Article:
One in four young Aussies can’t get no (sleep) satisfaction

3 minute read

New research suggests poor sleep satisfaction linked to declines in mental and physical health.

One in for young Australians struggle with sleep satisfaction and regularity, leading to poorer mental and physical health.

Sleep disorders such as insomnia or obstructive sleep apnoea are known to be associated with poor physical and mental health. Now, new Australian research suggests those with poor sleep health, but not a full-blown sleep disorder, have similar health issues.

“Sleep is another lifestyle issue we should consider when it comes to young people’s health,” said Dr James Best, chair of the RACGP’s child and young person health network.

“We normally think of things like exercise, diet and substance abuse, so sleep often goes under the radar. We’re becoming more aware of the importance of sleep in the suite of relevant lifestyle factors.”

As part of the cross-sectional descriptive study, published in the Australian and New Zealand Journal of Public Health, researchers identified 1200 young adults born into the Raine Study and assessed their health and sleep habits around the time of their 22nd birthday.

While 77% of participants felt they normally slept for the recommended seven to nine hours, 25% of percent of participants rated the quality of their sleep as “fairly bad” or “very bad”.

But the situation may be even more dire. Objective polysomnography data showed only 22% of the 952 people who completed an overnight sleep study got the recommended seven to nine hours of shut eye. The remaining 78% slept for less than seven hours.

Researchers also linked sleep satisfaction to mental and physical health.

“Compared to young adults who were satisfied with their sleep, those who were dissatisfied with their sleep had mental health scores that were 34% lower and physical health scores that were 7% lower,” said lead author Dr Alexandra Metse, a clinical psychologist from the University of the Sunshine Coast.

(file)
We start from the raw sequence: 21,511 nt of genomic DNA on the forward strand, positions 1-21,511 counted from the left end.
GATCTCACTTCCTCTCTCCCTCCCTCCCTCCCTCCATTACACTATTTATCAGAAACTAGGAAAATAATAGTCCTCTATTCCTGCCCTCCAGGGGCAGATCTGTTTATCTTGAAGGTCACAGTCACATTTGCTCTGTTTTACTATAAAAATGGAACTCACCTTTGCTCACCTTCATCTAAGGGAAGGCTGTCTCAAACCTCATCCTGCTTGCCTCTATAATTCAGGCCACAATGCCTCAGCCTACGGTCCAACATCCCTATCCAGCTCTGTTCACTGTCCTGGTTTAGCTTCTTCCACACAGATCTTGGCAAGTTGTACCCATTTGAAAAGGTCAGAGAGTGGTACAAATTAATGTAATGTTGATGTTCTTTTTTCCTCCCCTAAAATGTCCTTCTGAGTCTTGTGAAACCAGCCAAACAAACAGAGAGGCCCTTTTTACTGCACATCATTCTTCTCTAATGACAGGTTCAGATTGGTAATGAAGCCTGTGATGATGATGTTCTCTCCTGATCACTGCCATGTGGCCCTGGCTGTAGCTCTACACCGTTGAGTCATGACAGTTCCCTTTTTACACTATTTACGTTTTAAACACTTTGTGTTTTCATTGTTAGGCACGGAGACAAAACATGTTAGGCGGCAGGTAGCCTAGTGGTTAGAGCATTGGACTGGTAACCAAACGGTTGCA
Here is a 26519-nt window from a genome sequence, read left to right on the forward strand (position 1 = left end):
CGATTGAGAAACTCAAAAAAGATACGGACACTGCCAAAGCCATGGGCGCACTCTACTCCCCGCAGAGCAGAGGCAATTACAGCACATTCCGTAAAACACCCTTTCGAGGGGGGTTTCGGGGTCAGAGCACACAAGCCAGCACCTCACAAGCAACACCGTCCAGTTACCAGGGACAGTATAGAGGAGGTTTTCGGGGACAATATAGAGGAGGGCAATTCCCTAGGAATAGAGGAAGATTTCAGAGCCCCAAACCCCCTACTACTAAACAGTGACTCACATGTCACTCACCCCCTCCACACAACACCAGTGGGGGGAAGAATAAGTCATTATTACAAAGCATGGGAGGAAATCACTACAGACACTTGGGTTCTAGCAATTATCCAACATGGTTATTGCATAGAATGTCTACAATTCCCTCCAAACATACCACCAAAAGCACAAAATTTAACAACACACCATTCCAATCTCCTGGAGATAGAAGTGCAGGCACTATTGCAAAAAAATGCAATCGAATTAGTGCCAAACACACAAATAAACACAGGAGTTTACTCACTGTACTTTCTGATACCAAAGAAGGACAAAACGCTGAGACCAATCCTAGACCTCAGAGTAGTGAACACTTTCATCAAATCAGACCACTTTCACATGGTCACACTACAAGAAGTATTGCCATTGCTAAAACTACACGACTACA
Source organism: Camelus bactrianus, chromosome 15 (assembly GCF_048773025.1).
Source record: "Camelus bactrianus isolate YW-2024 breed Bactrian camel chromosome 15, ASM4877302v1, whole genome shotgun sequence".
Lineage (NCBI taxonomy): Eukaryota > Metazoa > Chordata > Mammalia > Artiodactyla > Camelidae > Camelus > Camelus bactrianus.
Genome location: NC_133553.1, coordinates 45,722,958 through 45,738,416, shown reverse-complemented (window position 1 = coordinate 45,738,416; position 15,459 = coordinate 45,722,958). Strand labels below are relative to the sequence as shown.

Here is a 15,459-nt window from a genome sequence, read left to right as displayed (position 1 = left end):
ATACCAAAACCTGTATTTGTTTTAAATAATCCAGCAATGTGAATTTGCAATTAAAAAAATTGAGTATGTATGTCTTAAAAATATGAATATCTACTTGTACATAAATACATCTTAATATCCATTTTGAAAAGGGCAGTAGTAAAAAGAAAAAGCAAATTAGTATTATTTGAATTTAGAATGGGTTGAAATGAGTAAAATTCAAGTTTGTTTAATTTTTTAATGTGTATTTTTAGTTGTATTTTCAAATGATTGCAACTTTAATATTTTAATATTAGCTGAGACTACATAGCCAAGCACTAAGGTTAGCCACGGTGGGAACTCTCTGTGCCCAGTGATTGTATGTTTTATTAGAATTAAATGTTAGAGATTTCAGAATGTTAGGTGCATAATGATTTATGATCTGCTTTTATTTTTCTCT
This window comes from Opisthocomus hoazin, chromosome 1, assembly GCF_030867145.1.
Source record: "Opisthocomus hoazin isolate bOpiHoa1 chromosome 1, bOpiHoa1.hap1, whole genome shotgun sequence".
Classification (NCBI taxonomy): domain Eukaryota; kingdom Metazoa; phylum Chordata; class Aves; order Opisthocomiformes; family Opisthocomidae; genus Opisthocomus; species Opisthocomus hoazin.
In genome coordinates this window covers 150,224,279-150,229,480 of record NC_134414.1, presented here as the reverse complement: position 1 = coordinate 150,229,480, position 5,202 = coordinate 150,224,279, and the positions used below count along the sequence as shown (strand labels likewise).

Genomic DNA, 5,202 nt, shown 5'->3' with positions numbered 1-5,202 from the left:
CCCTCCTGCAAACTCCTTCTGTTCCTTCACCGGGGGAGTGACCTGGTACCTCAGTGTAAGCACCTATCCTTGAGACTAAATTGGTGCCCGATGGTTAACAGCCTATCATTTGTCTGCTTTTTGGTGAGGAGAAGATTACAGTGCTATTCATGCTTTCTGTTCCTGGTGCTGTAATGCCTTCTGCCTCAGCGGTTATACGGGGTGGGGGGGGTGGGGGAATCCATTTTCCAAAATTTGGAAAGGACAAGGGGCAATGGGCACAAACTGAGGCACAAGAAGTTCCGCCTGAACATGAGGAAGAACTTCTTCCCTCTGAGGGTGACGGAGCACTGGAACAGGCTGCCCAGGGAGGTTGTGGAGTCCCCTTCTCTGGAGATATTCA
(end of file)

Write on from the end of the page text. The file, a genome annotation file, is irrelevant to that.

“Physical and mental health scores were also lower for those who felt less alert during the day, and mental health scores were lower among those who slept less than the recommended duration in the sleep study.”

Getting to sleep also proved difficult for some participants, with 18% reporting it took them over 45 minutes to fall asleep at night. However, these concerns may not be as severe as first thought. Polysomnography data indicated only 8% of patients took that long to fall asleep.

Almost two in three participants were deemed to have “irregular” sleep, meaning there was more than an hour’s difference in their midpoint of sleep (time taken to fall asleep + [half the total sleep time]) between weekdays and weekends.

Dr Best said sleep is considered a repairing phase of the diurnal cycle, where our bodies and brains reset certain physical parameters. Subpar sleep timing, quality, duration and rhythm interrupts this protective resetting.

Dr Metse offered several tips for getting a healthy sleep, describing sleep optimisation as a “public health priority”.

“Prioritise the amount of sleep you need as an individual to function well each day. For most adults it is somewhere between seven and nine hours, but [it] may be as low as six and as high as 10 hours,” she said.

“Where possible, try to go to bed and get up at roughly the same time each day. And lastly, don’t spend too long in bed overnight – just as long as you would normally sleep for.”

Australian and New Zealand Journal of Public Health 2023, online 18 July

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